Not sleeping so well? Eating fiber might help

Want to keep your eyes shut throughout the night? Watch what you put into your mouth all day long, says a new study.

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Sleeping pill? New research says that increasing your fiber intake can increase the quality of your shut-eye.

Ry Crist/CNET

It's long been believed that certain foods correlate to a better night's sleep, with many health publications offering suggestions for what to eat to increase your odds of sleeping well.

And while high-fiber foods routinely show up on those lists, a new study published in the January issue of the Journal of Clinical Sleep Medicine zeroes in the specific impact of fiber on sleep, saying it leads to deeper, more restorative rest. The study also suggests more saturated fats and sugar consumed throughout the day have the opposite effect.

The study out of Columbia University associates a higher fiber intake with more time spent in a dreamless deep stage of sleep known as slow-wave sleep.

"Our main finding was that diet quality influenced sleep quality," principal investigator Marie-Pierre St-Onge said in a statement. St-Onge is assistant professor in the department of medicine and Institute of Human Nutrition at Columbia University Medical Center in New York.

Most surprising, she added, was that just one day of greater fat intake and lower fiber could influence slow-wave sleep.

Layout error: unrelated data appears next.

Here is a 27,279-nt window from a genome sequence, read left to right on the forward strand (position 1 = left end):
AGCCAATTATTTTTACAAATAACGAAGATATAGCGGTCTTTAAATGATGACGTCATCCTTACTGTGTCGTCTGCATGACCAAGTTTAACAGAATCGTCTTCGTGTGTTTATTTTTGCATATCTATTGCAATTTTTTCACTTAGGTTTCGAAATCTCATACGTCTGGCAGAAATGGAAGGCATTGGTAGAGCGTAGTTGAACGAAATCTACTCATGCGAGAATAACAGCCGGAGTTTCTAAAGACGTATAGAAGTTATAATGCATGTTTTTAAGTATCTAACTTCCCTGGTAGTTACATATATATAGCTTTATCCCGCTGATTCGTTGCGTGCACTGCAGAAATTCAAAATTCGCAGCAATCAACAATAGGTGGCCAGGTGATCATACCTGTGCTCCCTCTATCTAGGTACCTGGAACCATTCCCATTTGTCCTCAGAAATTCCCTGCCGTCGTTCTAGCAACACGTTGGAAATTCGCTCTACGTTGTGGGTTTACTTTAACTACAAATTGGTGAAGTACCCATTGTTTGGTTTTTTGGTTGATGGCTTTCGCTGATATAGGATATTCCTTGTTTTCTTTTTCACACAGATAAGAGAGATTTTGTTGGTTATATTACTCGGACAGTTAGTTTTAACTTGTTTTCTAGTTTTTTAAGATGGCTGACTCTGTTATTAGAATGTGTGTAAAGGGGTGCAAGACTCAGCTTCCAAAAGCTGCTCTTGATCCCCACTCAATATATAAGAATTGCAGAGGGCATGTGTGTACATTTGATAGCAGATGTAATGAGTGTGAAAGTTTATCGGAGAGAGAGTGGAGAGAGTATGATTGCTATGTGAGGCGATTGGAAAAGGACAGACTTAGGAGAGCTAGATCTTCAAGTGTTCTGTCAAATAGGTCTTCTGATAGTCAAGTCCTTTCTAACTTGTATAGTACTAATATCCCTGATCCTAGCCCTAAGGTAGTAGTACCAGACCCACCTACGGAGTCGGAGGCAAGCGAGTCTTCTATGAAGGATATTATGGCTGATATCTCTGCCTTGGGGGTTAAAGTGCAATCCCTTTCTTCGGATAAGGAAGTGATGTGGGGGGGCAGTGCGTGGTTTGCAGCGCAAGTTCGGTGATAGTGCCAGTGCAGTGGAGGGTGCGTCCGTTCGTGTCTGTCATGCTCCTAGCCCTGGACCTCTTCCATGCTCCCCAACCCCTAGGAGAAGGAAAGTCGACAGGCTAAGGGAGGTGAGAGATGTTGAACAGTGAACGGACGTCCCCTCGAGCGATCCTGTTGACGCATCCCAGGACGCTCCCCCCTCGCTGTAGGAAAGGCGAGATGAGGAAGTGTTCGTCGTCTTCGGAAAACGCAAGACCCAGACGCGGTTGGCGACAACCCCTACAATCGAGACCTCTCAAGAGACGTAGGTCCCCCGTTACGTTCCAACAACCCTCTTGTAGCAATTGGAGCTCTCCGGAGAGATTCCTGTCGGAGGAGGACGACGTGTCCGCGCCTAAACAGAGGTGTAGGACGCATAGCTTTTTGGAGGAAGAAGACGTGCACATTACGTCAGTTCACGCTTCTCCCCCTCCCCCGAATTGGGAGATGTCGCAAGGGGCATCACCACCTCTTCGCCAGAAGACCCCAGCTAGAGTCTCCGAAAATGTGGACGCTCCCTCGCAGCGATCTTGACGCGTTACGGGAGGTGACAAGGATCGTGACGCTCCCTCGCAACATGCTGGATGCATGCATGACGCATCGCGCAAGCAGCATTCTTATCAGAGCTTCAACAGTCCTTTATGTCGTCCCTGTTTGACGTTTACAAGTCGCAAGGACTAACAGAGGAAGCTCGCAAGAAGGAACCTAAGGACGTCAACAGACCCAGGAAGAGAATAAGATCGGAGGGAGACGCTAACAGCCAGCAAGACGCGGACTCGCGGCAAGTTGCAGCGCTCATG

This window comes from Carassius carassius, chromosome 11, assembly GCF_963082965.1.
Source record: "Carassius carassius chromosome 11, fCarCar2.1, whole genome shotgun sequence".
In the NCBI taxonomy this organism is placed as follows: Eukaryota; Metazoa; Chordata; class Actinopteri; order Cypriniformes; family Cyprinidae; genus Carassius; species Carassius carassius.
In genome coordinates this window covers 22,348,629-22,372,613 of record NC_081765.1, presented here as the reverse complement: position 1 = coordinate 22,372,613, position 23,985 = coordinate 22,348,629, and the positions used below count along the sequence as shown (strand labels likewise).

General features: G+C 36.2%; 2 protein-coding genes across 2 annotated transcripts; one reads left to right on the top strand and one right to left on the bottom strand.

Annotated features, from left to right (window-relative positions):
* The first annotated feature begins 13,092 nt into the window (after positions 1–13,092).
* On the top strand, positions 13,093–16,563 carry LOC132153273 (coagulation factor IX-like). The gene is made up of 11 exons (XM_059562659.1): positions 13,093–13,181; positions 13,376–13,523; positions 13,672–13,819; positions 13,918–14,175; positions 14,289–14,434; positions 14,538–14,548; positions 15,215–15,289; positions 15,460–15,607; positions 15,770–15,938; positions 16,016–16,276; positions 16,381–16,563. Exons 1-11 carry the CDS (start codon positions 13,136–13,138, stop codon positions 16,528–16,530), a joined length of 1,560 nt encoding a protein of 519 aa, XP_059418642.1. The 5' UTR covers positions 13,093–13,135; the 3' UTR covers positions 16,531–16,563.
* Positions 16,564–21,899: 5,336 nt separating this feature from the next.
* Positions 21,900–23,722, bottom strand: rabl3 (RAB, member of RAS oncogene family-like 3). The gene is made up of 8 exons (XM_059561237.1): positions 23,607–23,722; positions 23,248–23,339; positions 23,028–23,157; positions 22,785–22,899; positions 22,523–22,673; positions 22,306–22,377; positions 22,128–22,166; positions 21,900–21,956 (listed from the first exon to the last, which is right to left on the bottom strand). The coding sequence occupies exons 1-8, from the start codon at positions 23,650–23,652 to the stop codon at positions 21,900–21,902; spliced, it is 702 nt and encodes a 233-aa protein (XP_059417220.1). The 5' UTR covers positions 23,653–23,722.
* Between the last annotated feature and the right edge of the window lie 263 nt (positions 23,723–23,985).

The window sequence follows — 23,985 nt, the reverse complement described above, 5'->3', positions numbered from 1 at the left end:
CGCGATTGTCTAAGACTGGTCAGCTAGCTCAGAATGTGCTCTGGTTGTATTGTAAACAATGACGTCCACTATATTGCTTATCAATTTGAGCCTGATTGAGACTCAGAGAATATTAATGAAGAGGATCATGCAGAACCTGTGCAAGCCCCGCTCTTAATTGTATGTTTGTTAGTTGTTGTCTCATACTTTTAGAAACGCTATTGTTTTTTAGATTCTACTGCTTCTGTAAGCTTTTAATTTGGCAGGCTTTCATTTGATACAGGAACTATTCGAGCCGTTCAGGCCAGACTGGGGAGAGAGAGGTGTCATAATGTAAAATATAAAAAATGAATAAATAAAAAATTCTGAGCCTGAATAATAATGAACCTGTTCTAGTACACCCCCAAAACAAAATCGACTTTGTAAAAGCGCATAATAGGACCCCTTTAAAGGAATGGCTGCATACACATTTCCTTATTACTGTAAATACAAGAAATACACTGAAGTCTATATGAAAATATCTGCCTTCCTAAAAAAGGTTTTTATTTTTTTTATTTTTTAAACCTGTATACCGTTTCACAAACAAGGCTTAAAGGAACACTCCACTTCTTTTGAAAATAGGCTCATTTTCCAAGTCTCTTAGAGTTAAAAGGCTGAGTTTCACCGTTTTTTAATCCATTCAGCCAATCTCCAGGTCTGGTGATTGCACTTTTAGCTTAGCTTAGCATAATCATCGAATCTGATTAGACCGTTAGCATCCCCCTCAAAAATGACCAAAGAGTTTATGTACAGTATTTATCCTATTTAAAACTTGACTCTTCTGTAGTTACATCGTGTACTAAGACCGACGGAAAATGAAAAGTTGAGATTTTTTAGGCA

It's been known that a variety of fiber-rich foods can assist with sleep, but not necessarily for their fiber content alone. Tart cherries, for example, might have sleep-assisting melatonin in them. Whole grains like bulgur and barley contain magnesium, and without enough of that element, sleep troubles could arise. Fiber-rich chickpeas contain vitamin B6, a precursor to melatonin.

In this study though, the researchers looked at the impact of fiber regardless of the form in which it was ingested. They also looked at how sugary foods and those high in saturated fats messed with the sleep cycle.

Given their findings relating diet with sleep, it's not surprising that the researchers discovered that subjects slept better when their meals were prepared by a nutritionist who took the sleep-food link into consideration. "It took participants an average of 29 minutes to fall asleep after consuming foods and beverages of their choice, but only 17 minutes to fall asleep after eating controlled meals," says a report on the research.

In conducting their study, the researchers tracked the food intake and sleep patterns of 26 "normal weight" adults aged 20 to 45 years over the course of five nights in a sleep lab.

It's a small sample, to be sure, and the researchers say future studies are needed to evaluate their findings. Nonetheless, given abundant research indicating that poor sleep can lead to everything from hypertension to cardiovascular disease, the results sure seem like another good reason to do what you've already been told to do. Fill your day with whole grains, fruits and vegetables and steer clear of too much sugar and saturated fats.

Now, go have a bowl of oatmeal and sleep tight.

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